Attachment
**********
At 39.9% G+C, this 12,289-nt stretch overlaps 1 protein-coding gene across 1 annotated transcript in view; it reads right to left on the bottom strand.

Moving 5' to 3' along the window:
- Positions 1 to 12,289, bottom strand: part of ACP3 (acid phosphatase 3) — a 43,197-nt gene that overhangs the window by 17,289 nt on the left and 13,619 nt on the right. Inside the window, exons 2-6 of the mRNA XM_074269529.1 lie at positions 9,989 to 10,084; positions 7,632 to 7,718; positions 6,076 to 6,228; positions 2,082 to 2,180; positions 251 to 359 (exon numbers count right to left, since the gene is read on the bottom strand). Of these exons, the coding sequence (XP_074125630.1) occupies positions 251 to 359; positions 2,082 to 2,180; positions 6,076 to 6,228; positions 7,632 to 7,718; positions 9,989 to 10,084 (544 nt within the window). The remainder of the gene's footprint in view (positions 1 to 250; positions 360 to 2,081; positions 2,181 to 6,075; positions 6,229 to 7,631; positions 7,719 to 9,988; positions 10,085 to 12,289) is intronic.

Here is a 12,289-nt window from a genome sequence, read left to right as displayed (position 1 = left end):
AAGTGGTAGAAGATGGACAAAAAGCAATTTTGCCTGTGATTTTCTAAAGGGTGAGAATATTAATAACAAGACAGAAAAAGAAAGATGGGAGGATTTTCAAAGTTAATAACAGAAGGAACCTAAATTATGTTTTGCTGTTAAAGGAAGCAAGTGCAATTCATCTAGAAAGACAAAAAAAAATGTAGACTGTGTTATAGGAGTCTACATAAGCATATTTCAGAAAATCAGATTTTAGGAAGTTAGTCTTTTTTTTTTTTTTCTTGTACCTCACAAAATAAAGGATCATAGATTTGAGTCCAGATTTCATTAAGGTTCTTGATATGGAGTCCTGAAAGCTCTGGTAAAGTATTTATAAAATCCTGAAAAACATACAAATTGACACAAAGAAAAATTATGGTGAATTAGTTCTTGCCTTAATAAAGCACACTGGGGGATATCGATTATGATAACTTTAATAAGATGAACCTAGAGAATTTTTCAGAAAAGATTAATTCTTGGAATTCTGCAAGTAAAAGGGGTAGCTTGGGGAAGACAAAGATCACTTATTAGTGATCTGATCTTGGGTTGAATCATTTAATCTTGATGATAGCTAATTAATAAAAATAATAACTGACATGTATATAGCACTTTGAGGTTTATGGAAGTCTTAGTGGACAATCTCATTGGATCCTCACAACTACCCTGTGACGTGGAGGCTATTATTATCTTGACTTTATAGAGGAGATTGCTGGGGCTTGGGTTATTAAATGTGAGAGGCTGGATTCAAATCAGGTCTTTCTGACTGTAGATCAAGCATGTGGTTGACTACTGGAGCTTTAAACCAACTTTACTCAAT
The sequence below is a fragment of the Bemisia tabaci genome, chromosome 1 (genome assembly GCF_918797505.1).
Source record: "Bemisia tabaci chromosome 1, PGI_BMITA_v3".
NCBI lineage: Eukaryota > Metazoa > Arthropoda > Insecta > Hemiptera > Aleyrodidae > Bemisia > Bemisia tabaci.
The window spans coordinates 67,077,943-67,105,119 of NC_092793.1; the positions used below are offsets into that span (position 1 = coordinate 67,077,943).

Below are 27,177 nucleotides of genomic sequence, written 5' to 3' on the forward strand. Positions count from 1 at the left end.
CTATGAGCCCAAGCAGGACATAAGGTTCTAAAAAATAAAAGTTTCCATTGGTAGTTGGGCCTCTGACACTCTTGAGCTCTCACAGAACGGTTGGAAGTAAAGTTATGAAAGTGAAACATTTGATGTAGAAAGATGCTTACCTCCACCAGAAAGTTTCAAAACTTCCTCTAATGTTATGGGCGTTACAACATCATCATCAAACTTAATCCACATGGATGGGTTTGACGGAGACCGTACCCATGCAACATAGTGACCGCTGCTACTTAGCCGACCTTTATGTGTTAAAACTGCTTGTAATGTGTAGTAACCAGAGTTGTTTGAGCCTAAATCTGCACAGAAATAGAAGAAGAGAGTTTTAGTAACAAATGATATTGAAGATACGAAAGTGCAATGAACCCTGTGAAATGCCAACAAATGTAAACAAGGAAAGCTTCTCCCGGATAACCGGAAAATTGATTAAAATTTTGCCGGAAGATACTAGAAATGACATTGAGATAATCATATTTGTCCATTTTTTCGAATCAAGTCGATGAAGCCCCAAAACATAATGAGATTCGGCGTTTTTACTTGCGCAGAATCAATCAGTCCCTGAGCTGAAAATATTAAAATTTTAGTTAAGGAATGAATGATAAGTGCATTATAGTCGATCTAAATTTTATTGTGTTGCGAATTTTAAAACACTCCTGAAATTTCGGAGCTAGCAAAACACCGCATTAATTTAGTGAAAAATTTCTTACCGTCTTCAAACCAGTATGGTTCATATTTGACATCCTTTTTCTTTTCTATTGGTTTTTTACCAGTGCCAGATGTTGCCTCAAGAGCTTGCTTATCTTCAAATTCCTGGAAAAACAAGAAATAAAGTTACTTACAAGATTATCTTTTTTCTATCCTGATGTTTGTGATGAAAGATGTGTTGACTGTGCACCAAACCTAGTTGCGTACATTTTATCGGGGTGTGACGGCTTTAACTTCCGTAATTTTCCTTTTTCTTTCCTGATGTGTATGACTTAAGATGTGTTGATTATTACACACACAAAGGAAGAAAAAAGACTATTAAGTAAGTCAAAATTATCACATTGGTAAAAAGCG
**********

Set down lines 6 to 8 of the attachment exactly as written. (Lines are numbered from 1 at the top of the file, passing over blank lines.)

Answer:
The sequence below is a fragment of the Bemisia tabaci genome, chromosome 1 (genome assembly GCF_918797505.1).
Source record: "Bemisia tabaci chromosome 1, PGI_BMITA_v3".
NCBI lineage: Eukaryota > Metazoa > Arthropoda > Insecta > Hemiptera > Aleyrodidae > Bemisia > Bemisia tabaci.